The growth concerns pushed investors towards Bunds, with 10-year German yields falling to nearly six-week lows.

Yields on 10-year Italian government bonds jumped 10 basis points at the open, reversing some of the gains they had enjoyed in the run-up to the election. That, in turn, pushed up yields on other lower-rated European bonds from Spain and Portugal.

The prospect of prolonged Italian instability drove the euro to six-month lows versus the yen. Against the dollar, it approached seven-week lows hit last week.

The single currency clawed back some of those lossesas the day progressed but Italy continued to overshadow Germany’s progress towards a new government — its Social Democrats on Sunday having decisively backed a coalition with Chancellor Angela Merkel’s conservatives.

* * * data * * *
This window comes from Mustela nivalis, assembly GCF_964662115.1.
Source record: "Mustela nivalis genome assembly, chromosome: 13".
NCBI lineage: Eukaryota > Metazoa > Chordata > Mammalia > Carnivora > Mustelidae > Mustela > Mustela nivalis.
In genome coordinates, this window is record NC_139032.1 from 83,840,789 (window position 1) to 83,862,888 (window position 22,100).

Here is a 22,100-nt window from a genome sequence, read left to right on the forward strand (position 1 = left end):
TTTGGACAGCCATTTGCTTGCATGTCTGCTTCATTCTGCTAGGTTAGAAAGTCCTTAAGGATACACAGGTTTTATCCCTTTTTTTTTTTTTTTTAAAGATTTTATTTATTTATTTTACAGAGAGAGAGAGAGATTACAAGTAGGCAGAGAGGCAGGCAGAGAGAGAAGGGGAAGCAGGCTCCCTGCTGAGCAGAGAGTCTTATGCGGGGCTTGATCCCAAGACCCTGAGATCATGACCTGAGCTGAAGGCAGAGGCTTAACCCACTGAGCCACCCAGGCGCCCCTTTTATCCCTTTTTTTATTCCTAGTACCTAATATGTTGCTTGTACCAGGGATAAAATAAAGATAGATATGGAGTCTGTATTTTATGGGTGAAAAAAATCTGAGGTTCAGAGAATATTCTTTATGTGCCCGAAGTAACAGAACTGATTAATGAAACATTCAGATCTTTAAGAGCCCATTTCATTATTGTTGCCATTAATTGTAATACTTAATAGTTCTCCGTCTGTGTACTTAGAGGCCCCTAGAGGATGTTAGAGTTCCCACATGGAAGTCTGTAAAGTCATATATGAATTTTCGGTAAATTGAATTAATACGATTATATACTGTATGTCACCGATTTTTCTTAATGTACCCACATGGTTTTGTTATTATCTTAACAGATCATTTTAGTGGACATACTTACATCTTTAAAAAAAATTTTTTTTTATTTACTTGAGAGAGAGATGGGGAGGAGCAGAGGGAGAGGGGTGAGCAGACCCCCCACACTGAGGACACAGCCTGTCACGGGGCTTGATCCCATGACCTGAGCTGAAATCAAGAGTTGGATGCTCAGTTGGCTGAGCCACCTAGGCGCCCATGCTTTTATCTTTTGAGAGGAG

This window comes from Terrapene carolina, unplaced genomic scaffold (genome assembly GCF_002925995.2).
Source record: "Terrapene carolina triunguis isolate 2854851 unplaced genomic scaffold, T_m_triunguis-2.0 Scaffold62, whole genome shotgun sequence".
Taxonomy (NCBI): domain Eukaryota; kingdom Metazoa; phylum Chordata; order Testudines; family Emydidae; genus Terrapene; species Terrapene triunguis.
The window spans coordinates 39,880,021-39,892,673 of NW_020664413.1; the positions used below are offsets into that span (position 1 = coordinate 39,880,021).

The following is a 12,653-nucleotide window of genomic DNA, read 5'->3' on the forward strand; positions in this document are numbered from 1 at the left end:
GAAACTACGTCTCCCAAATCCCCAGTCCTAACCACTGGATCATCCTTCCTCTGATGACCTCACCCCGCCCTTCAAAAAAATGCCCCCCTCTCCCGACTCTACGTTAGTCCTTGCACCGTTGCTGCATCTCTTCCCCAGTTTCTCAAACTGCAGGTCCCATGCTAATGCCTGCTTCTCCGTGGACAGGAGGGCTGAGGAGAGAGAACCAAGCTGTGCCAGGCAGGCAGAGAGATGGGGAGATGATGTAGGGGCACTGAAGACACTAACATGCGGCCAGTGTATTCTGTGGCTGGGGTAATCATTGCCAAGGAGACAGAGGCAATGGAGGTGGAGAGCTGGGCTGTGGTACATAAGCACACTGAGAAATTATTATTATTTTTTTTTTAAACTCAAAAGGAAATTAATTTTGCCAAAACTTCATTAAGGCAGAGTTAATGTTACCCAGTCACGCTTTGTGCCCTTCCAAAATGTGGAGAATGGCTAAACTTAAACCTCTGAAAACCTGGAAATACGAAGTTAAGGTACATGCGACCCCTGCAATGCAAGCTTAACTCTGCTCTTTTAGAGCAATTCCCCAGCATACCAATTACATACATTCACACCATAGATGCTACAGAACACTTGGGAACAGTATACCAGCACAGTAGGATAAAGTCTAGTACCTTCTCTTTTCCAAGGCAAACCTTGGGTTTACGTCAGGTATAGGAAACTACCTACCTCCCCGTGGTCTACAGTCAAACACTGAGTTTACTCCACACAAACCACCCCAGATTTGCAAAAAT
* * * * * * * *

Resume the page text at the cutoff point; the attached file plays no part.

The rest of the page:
“Even though Europe is traditionally driven by the French-German axis, Italy is still hugely important,” Erik Norland, senior economist at CME Group, said.

“To have (Italy) not in favor of deeper integration, anti-immigrant and moving to a different fiscal line from Germany will limit the upside to the euro in the coming days and weeks.”

The dollar too languished near one-week lows against a basket of currencies and was not far off November 2016 lows plumbed versus the yen last week immediately after Trump’s trade threats.

Gold benefited from the turbulence, rising 0.3 percent to one-week lows.

While other commodities could suffer should the growth outlook soften, copper prices stayed flat on the day while crude prices rose half a cent before an oil producers’ meeting that could discuss limiting output further.

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